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Up to a point, aging drivers do quite well. According to the AAA Foundation for Highway Safety, drivers in their 60s were the safest among age cohorts by most measures. But the rate of all crashes and those involving injury and death increased thereafter. Fatal crash rates were highest per 100 miles driven for drivers over 80, although rates tend to drop for older drivers in general. The fatal accident rate for drivers aged 70 and over peaked in 1997, when automakers began researching and installing equipment that could help keep drivers safe.
There has been “success on many fronts,” including due to changes in car and roadway design, said Jessica Cicchino, vice president of research at the Insurance Institute for Highway Safety. “Today’s older drivers are not the same as yesterday’s.” They are healthier than in previous decades and drive safer vehicles, she said.
However, older drivers tend to hang on to their cars longer, so they may not benefit from safety changes made by automakers, she said. More recent improvements include systems that beep when a driver exits a lane; automatic braking systems that stop or slow a car when a potential collision is detected; and night vision systems that help drivers spot pedestrians in the dark.
When it’s time to return the keys
One of the biggest challenges in getting dangerous aging drivers off the road is convincing them it’s time to hand over the keys.
“It’s completely life changing” when someone stops – or is forced to stop – driving, said Anne M. Menke, former risk manager for the Ophthalmic Mutual Insurance Co.
“The American Medical Association advises physicians that “in situations where clear evidence of a substantial impairment in conduct involves a substantial threat to patient and public safety, and where the physician’s advice to discontinue privileges of driving is ignored, it is desirable and ethical to notify the Department of Motor Vehicles,” Menke wrote in a Q&A on the topic. “Some states require physicians to report, others allow but do not compel reporting, while a few consider reporting a breach of confidentiality. There could be liability and penalties if a physician does not is not acting in accordance with state reporting and confidentiality laws,” she advised.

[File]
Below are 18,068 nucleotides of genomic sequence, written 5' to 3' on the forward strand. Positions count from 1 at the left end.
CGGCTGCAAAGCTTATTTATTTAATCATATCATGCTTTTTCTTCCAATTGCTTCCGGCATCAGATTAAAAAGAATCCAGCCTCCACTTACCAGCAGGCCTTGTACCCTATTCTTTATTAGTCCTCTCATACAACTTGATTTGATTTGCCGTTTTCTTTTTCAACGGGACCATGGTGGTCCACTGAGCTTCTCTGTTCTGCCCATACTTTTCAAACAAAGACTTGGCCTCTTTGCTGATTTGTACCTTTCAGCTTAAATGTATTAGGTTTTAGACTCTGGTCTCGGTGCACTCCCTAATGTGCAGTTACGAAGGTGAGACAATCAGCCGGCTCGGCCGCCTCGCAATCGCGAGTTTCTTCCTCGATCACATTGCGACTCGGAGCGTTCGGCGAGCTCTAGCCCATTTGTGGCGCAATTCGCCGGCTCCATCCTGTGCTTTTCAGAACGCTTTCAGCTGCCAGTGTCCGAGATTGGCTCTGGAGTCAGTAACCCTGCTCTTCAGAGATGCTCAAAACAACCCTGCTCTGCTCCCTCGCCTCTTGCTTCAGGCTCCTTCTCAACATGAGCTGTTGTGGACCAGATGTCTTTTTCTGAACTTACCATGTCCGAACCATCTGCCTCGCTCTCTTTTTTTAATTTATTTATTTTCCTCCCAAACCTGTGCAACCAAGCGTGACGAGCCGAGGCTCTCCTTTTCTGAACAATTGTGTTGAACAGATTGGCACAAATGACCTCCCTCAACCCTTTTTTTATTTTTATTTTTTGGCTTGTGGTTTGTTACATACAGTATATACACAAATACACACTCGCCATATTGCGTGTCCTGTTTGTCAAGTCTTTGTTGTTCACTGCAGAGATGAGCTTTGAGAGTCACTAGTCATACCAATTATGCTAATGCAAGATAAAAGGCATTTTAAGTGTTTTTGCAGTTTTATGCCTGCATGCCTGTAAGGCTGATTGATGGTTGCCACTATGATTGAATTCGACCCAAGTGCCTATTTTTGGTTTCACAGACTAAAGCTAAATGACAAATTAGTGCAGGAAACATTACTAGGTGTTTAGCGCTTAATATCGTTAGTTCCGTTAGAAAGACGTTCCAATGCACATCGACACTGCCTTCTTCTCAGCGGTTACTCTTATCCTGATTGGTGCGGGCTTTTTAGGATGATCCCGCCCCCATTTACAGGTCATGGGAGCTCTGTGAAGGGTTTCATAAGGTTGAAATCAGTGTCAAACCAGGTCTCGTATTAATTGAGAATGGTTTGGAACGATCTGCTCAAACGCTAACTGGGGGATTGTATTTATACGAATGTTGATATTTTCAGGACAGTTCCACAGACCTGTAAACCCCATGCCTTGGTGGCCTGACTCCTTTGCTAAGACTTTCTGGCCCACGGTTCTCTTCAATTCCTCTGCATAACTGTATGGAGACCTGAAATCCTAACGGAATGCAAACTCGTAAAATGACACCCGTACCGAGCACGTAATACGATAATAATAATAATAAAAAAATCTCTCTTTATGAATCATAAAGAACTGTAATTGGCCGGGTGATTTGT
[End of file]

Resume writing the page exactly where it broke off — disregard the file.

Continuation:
Why the DMV Should Check Older Drivers Like Me
Part of the problem with keeping older drivers safe is that the difficulties are dealt with piecemeal by different professions with different objectives, including gerontologists, highway administration officials, automotive engineers and others, a said Elizabeth Dugan, associate professor of gerontology at the University of Massachusetts. “There is no national institute for older driver studies,” she said. “We need better evidence about what makes drivers unsafe” and what can help, said Dugan, who has written extensively on healthy aging for Consumer Reports and other organizations.
One thing that seems to be working is requiring drivers to show up in person for license renewal. According to one study, mandatory in-person renewal was associated with a 31% reduction in fatal crashes involving drivers aged 85 or older. Passing vision tests also produced a similar drop in fatal crashes for these drivers, although there appears to be no benefit to combining the two.
Many older drivers do not see an eye doctor or cannot afford to do so. Primary care providers have their hands full and may not be able to keep up with patients who have difficulty driving because they can’t turn their heads or remember where they’re going – or they’ve taken short cuts. and have not changed their seat settings enough to easily reach the car pedals.
As long as there are other cars on the road, self-driving cars won’t solve crash problems, Dugan said. Avoiding the dangers posed by all those human drivers would require too many algorithms, she said. But we need to do more to improve safety, Dugan said.
“If we want to have 100-year-old lives, we need cars that a 90-year-old can drive comfortably.”